Can you make a CRISPR Golden Rice?

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Golden Rice may be the best agricultural product from the biotech era before CRISPR. Unfortunately it’s caught in the GMOs redtape, and authorizations for commercial growing are still missing 17 years after its invention. This rice engineered to biosynthesize β-carotene could save lives and improve the health of people struggling with vitamin A deficiency in several regions of the world. If policymakers and consumers will give a warmer response to genome editing, in comparison with classic genetic engineering, could CRISPR solve the impasse by allowing the development of a new non-GM Golden Rice? We asked its inventors, Ingo Potrykus and Peter Beyer.

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Ingo Potrykust (left) and Peter Beyer (right)

Beyer: CRISPR may perhaps represent an easier way in the current regulatory environment, provided the decision would be taken, finally, to regulate products instead than their making processes. This can’t be taken for granted, and CRISPR may encounter the same bureaucratic difficulties as in traditional GM.

Potrykus: In my opinion claiming that CRISPR is not a gene technology is a fake argument. It is indeed highly sophisticated genetic engineering. The fact that you cannot demonstrate at the end that there is foreign DNA is a rather legalistic argument.

Let’s discuss science. The molecular machinery to synthetize β-carotene is fully active in leaves but not in grain. Is it possible to switch it on in the edible parts of the plant by editing the rice genome? 

Potrykus: I don’t think that it would be easy or possible to produce Golden Rice with CRISPR technology. Golden Rice and other valuable transgenic crops will not be replaced by CRISPR, which is an interesting technology, but not unlimited in its possibilities.

Beyer: CRISPR relates to the introduction of mutations in the first line. That’s fine, but it mainly results in a “loss of function”. This  can be a good thing, but what we need in agriculture is rather “gain of function”, as in the case of Golden Rice and insect resistance, for instance. Given you can produce a “gain of function” with a mutation that knocks out/down a certain gene, this would need to be a negative regulator of a given trait. These might exist, but are mostly unknown.  To make this clear: you need a super-high level of molecular understanding to be able to produce a novel gain of function trait by  mutagenesis.  Furthermore, it is not really possible to produce Bt maize where crossing of the species barrier is required. However, it is  also possible to introduce a gene cassette through CRISPR. But this has some disadvantages, let alone the fact that these would be as transgenic as those produced in the old-fashion way.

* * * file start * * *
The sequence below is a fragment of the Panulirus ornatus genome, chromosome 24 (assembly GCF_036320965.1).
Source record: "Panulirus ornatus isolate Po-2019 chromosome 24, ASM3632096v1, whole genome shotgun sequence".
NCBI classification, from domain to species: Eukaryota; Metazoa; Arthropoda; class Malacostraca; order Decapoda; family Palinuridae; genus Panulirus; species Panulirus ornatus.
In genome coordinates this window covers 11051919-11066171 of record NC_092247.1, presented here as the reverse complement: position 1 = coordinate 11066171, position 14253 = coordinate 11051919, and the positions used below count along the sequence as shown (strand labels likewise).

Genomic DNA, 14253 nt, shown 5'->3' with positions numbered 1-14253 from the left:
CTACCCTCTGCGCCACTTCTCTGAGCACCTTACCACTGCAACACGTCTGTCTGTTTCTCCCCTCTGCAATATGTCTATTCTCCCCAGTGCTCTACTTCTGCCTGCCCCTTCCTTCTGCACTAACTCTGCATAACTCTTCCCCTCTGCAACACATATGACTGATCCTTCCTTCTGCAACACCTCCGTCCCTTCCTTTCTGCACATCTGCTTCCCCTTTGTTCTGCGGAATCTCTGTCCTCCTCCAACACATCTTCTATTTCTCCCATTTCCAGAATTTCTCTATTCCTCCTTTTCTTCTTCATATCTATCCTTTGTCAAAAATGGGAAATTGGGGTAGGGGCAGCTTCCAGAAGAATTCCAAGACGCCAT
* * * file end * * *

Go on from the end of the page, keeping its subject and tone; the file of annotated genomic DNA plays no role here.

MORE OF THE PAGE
I’ld like to suggest a thought experiment. Please imagine that you had CRISPR in the ‘80s when the Golden Rice idea was born, would you introduce a gene cassette by means of CRISPR or would you choose the old genetic engineering? Is deciding the exact location where to introduce your gene not so relevant in this case? Would you still choose a daffodil gene to make the rice produce β-carotene?

Beyer: Here´s the point. If you (or somebody else) could tell me which is the right position to intervene in the rice genome, I would certainly consider it. As you may know, the position of the cassette determines levels of expression. Moreover somebody should tell me what the “right” expression level should look like. In this light, the advantage of normal transgenic is that you have a wide choice where to select from, through phenotypic analysis (like breeders do), while the disadvantage being that you will have to clean out inappropriate integrations. Considering advantages and disadvantages of both methods of transgenic cassette integration I would still use Agrobacterium for integration. I would certainly not use a daffodil gene, as the molecular  basis of different PSY effectiveness is pretty much clear, in the meantime.

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